And my MF guru's response:
No, haven't heard that before, but he probably was referring to "Undefined File Access Method", in which the file has attributes of "undefined" (not fixed length, not variable length with a length code preceding each record to tell you its length, but rather just a bunch of bytes). You have to do a read of a block of data, then interrogate the length code returned by the operating system (it tells you how many bytes were read),
Either that, or it's a specialized proprietary access method used by some third-party software product. IAM, for example, is Innovation's Access Method that they use for their dump/restore product. See if you can find out if this is a vendor-supplied product.
It's a bag-o-bytes with custom code that handles it. Or it is something so obscure it is not on the web anywhere. It certainly is not listed in any detail on IBM's Redbook (core docs) site.
Of course custom code beats any 3rd party indirect access method, be it DB2/SQL or ISAM, etc. All packages will sacrifice something for portability or supportability or ease of code.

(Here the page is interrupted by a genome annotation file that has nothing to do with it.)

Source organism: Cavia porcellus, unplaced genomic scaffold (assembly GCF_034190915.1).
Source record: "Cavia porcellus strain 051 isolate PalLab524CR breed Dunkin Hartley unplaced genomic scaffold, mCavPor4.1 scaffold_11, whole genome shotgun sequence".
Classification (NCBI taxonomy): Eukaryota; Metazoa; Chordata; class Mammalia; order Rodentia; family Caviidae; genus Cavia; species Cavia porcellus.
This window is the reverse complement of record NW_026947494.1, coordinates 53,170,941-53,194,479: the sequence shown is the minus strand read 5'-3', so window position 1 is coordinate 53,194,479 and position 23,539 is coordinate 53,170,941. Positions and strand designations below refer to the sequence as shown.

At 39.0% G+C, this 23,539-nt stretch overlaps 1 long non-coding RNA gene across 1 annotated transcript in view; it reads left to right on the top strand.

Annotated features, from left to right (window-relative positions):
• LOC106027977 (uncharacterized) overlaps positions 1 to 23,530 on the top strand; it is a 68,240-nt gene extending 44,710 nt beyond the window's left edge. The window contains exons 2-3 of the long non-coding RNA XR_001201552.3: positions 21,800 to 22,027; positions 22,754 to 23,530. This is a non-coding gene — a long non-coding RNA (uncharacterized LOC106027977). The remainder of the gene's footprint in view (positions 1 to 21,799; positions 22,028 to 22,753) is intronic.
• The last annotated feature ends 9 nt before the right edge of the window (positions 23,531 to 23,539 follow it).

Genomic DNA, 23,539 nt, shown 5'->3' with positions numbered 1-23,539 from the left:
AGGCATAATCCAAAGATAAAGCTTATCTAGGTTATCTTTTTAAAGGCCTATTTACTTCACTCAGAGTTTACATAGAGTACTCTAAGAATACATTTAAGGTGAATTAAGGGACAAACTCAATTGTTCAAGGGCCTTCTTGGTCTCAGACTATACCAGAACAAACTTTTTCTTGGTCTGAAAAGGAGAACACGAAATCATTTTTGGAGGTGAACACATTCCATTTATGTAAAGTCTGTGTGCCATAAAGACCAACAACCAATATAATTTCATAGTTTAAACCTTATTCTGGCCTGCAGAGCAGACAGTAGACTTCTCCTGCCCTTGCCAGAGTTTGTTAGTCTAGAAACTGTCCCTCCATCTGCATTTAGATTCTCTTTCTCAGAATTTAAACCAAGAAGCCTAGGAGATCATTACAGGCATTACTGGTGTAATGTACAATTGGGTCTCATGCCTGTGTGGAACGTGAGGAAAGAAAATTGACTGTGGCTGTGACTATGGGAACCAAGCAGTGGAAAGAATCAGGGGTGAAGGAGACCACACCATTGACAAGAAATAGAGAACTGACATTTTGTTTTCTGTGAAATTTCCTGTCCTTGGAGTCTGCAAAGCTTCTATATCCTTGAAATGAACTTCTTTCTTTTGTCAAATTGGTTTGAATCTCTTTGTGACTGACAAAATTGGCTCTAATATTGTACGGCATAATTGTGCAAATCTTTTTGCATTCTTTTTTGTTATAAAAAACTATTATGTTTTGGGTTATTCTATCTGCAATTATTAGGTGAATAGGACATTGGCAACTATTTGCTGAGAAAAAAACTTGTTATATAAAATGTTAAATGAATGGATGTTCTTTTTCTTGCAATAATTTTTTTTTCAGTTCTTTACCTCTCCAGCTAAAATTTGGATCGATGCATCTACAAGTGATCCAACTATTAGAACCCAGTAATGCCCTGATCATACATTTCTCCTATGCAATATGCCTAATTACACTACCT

That would be like me saying I've just spent the last 10 years custom hacking a C program that has indexes tuned to my style of data being far better than Oracle simply because it is faster for a single well defined activity that I've been coding to for the last 10 years.
First link on Google seemed to be referencing it
[link|http://www.google.com/search?q=UFAM%2bmainframe|UFAM+mainframe] The first link up there is to an IBM trouble ticket. The way the term is used, it looks like a standard thing. Next time I talk to my guy I'll ask for more details.
Purveyor of Doc Hope's [link|http://DocHope.com|fresh-baked dog biscuits and pet treats].
And when you ask
find out what language their application is written in.